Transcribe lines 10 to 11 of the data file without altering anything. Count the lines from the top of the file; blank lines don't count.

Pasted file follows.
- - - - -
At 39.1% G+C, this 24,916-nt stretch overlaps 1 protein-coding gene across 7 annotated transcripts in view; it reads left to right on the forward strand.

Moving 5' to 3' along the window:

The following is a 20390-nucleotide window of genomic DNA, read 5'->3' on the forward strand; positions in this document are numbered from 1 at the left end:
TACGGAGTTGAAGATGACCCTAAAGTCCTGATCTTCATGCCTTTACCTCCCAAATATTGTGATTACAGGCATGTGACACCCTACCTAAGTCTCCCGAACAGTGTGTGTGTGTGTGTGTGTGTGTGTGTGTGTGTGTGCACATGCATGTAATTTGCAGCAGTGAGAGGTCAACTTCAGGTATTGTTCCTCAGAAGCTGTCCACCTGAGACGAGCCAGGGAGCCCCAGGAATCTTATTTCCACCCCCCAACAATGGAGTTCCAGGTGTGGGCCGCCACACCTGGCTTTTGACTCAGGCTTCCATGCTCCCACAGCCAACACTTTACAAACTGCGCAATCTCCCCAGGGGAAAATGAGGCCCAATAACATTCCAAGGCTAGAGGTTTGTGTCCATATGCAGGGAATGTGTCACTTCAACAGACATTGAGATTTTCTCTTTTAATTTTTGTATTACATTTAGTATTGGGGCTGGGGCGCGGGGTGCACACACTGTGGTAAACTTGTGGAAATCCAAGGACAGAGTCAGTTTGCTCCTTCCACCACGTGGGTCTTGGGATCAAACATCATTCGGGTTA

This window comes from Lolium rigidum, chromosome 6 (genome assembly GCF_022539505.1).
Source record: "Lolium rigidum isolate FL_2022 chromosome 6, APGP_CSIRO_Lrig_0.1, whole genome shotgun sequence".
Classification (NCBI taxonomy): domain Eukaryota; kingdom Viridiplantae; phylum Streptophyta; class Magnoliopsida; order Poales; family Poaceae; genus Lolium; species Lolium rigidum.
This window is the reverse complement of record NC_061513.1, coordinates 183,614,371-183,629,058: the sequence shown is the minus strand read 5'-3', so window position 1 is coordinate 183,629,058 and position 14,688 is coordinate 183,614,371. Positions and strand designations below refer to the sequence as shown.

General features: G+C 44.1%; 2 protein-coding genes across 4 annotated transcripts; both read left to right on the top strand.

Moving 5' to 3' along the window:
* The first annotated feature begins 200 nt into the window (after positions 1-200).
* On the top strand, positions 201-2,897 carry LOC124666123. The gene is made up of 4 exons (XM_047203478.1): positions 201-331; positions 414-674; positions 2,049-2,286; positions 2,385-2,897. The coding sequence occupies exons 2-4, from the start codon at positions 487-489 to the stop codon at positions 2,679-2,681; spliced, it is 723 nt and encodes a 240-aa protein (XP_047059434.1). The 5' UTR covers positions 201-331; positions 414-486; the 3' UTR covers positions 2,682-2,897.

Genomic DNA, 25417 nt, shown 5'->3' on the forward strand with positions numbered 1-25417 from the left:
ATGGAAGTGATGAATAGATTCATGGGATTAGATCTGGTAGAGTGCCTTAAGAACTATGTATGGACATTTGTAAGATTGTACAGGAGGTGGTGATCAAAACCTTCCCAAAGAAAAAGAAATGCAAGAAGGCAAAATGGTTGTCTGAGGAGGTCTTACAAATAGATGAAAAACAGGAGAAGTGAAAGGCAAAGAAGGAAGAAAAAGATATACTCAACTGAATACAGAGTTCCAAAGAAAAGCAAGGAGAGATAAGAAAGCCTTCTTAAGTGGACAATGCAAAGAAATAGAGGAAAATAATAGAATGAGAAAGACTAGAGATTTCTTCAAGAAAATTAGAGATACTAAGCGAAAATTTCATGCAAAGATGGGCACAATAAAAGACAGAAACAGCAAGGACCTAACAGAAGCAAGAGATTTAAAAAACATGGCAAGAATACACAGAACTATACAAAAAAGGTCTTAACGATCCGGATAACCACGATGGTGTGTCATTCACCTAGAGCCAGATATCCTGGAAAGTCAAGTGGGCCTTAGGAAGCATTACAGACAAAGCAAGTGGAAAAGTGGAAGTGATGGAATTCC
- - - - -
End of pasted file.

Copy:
Moving 5' to 3' along the window:
* The first annotated feature begins 200 nt into the window (after positions 1-200).